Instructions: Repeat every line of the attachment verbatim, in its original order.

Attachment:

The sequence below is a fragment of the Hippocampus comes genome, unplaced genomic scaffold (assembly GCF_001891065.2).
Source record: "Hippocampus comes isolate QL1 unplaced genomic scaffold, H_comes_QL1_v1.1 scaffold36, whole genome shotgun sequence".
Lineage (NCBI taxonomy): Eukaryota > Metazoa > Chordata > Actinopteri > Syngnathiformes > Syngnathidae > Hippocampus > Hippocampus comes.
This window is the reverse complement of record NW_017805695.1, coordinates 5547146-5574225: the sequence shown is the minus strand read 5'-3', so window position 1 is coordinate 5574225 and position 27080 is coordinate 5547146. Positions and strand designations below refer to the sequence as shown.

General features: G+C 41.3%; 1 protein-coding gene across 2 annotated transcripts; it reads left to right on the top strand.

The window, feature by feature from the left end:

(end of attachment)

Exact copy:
The sequence below is a fragment of the Hippocampus comes genome, unplaced genomic scaffold (assembly GCF_001891065.2).
Source record: "Hippocampus comes isolate QL1 unplaced genomic scaffold, H_comes_QL1_v1.1 scaffold36, whole genome shotgun sequence".
Lineage (NCBI taxonomy): Eukaryota > Metazoa > Chordata > Actinopteri > Syngnathiformes > Syngnathidae > Hippocampus > Hippocampus comes.
This window is the reverse complement of record NW_017805695.1, coordinates 5547146-5574225: the sequence shown is the minus strand read 5'-3', so window position 1 is coordinate 5574225 and position 27080 is coordinate 5547146. Positions and strand designations below refer to the sequence as shown.

General features: G+C 41.3%; 1 protein-coding gene across 2 annotated transcripts; it reads left to right on the top strand.

The window, feature by feature from the left end: